Dave, Boz and Lee are three relatively well-off brothers. Every year they like to spend a few weeks living it up at the 7-star Resort Europa. They have been going for years and all the staff know them well. They are sometimes a little badly behaved and have, on occasions, been quite rude. However, they are among the resort’s highest spending customers, which tends to mitigate any bad feeling their eccentric antics might cause.
This year, though, things have been worse than usual. Dave has been muttering about what a dump the place is and Lee has been telling everyone he could get a better deal at any one of dozens of other posh resorts. Boz has been especially rude, telling racist jokes and making up offensive ditties about the staff. It all came to a head this morning when the three brothers decided they were leaving. They wrote a terse note to Donald, the resort manager, then they packed their bags and walked out.
“But gentlemen, you have not paid your bill,” cried the receptionist as the lads walked out of the lobby.
“Whistle for it!” replied Boz as he flicked a v-sign.
But once outside, the boys had a bit of a surprise.
“I say,” said Boz, “it’s a bit parky out here.”
The boys had been so absorbed in the delights of the resort that they hadn’t realised the temperature had dropped considerably since they arrived and was now hovering somewhere just above zero.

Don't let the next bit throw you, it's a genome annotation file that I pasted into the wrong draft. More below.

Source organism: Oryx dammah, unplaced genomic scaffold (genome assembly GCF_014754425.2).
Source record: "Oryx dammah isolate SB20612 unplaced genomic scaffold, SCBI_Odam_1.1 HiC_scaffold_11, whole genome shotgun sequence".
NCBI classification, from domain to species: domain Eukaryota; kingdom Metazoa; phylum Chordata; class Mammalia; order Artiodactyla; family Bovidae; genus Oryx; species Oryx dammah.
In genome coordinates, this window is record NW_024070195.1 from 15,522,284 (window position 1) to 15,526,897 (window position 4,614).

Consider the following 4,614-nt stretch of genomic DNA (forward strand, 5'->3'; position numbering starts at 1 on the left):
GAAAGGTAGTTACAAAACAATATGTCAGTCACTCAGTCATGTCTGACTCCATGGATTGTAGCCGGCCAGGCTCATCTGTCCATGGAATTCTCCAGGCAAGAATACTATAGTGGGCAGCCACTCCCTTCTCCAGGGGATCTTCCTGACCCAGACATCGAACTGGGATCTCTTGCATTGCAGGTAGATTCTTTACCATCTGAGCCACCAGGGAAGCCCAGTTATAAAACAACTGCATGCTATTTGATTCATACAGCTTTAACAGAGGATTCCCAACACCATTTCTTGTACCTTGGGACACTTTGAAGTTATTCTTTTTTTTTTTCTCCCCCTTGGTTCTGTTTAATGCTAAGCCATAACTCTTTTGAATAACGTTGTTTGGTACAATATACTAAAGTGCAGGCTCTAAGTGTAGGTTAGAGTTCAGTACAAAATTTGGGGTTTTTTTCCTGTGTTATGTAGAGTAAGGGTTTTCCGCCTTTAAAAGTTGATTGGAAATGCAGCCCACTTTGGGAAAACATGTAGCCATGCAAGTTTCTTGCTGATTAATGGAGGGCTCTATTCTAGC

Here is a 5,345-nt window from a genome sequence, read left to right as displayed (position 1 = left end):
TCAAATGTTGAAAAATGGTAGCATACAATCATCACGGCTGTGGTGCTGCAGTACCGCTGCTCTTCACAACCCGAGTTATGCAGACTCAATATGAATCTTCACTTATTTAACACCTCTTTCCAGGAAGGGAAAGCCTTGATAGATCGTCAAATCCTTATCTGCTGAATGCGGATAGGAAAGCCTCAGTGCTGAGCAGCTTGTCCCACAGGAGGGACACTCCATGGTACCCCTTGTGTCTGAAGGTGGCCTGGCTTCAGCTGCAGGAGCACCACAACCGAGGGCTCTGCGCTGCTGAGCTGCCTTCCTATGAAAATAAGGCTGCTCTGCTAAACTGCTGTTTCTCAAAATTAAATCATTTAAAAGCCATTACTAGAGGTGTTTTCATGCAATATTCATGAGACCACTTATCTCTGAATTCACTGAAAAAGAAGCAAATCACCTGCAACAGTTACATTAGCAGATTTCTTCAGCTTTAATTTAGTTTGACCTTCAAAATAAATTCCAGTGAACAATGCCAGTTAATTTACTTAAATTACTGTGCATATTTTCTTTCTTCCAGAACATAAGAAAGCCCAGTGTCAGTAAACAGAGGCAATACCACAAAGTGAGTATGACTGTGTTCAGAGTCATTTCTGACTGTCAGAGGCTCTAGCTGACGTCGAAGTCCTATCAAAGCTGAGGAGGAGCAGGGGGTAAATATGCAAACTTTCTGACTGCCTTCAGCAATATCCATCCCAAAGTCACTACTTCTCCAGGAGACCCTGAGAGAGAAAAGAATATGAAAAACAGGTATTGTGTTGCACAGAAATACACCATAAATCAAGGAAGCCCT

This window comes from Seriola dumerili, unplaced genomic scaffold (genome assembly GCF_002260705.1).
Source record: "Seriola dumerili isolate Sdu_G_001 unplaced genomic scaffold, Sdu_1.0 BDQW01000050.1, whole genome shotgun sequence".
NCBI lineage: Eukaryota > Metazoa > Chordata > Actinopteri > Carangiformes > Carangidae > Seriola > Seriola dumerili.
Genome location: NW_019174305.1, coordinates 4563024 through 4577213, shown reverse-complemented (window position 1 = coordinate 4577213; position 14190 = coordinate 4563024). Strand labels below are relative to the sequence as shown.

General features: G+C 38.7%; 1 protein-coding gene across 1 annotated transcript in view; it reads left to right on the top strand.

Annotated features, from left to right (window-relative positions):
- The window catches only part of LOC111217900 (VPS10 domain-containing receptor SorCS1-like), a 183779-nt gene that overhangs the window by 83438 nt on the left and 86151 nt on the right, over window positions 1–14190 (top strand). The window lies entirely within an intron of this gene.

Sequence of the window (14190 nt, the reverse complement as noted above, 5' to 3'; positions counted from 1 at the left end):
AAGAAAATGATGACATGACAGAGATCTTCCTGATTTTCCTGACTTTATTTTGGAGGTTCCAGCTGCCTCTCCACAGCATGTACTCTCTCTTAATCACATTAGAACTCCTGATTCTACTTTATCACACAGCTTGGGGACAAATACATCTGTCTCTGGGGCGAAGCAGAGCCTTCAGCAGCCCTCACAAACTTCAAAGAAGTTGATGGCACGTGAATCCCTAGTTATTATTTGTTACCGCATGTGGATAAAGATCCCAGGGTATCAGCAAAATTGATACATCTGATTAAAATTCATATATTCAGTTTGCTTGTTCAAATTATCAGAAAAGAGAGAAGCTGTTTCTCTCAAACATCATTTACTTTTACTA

“Let’s get ourselves a cab to the airport pronto. Who’s got the tickets?”
“I thought you’d got them,” said Dave.
“So did I,” said Lee.
“Sooo, you didn’t book the flight back Boz?” asked Dave.
“Well, ah, right, hmm. A minor problem. Look, we can just call the airport and book flights. I mean, how hard can it be to get a flight out of here?”
“I’ll get on it,” said Lee.
One hour later, Lee was looking a bit sheepish.
“Actually, this is turning out to be a bit more difficult than I thought. I spoke to some bloke called Roberto who said that it’s not that easy to arrange flights from here on the spur of the moment. He told me that usually people plan for these things well in advance and getting a flight out of here could take weeks.”
“Typical unimaginative and inflexible bureaucrat,” grunted Boz. “Oh well, let’s go and stay at one of those other places you were talking to.”
“Well I haven’t actually sorted any of them out yet….”